“My fellow Americans, ask not what your country can do for you, ask what you can do for your country.” This is a quote that President John Fitzgerald Kennedy used during his terms of presidency before he was assassinated in 1964. For many, his assassination remains one of the most traumatic events in their memory and even history. Although, John Fitzgerald Kennedy was much more than a president that got assassinated while in office.
While still attending college at Harvard University, Kennedy volunteered for hazardous combat duty in the Pacific during World War II. His time spent volunteering made him a war hero. Coming from a long family line of political history, Kennedy began working in the House of Representatives for six years from 1947-1953. After the House, he moved to the Senate where he served for eight years from 1963-1961. The election of 1960 set records for the youngest elected president as Kennedy, forty-three years old, became our nation’s 35th president.
With such a close race between Nixon and Kennedy, Kennedy knew his inaugural speech had to win over all of Nixon’s supporters. Although his age and religion made Kennedy seem inexperienced and disagreeable, he overcame the doubts by promising to get America out of the “conservative rut” they were in and promised that the United States would have the strength to resist communism around the world.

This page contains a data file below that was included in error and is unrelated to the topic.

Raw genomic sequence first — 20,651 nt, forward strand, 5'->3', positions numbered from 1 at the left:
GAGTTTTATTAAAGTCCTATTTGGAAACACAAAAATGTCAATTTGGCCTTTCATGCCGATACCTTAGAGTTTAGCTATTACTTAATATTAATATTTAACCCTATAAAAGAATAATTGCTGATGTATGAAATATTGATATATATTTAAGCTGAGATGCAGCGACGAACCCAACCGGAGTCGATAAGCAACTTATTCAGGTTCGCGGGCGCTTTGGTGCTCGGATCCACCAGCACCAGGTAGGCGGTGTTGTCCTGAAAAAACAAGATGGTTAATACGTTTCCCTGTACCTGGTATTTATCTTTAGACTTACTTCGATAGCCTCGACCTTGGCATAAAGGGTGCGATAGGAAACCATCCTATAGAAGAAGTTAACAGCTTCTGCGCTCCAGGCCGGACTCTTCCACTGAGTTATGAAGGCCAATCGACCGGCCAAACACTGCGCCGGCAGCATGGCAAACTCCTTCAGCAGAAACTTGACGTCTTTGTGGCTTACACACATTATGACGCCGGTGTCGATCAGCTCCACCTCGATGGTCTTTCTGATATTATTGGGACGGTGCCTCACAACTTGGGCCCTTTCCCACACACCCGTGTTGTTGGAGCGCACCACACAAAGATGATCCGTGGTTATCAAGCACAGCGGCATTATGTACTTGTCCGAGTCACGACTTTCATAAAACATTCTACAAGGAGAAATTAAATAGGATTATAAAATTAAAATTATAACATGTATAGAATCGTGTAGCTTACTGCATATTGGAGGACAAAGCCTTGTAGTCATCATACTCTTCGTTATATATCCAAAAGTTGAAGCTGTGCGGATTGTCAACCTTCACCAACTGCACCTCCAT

Kennedy had many successes in his cut-short time in office. The first of which was his preventing nuclear Armageddon known as the Cuban missile crisis. The Soviet leader, Nikita Krushchev, who secretly deployed ninety nuclear missiles in Cuba also had a tie-up plan if the United States were to attack the weapon sites. Krushchev wrote in his memoirs, “if a quarter or even a tenth of our missiles survived—even if only one or two big ones were left—we could still hit New York, and there wouldn’t be much of New York left” (1). President Kennedy offhandedly created a jerry-built policy that included an ban on any shipment of Soviet missiles and demanded that all weapons in Cuba be removed. Khrushchev then turned back the cargo ships and removed the missiles. Many believed this to be the end of it until years later when the truth came out that Kennedy made a hidden arrangement with the Soviet leader giving him exactly what he needed. Kennedy claims he did what was necessary and made a deal he knew he couldn’t sell to his fellow Americans. Another success of John F. Kennedy’s presidency was that he planned to put man on the moon before the end of the 1960’s. In 1969, the plan came to life when Neil Armstrong’s boot hit the lunar dirt on July 20th. This was a huge achievement for humanity and a prideful boost in our technologies especially after the many space race defeats to the Soviet Union. Lastly, Kennedy emphasized public service, established the Peace Corps, and gave his civil rights address saying that black Americans deserved equal treatment under the law. Over 210,000 Peace Corps...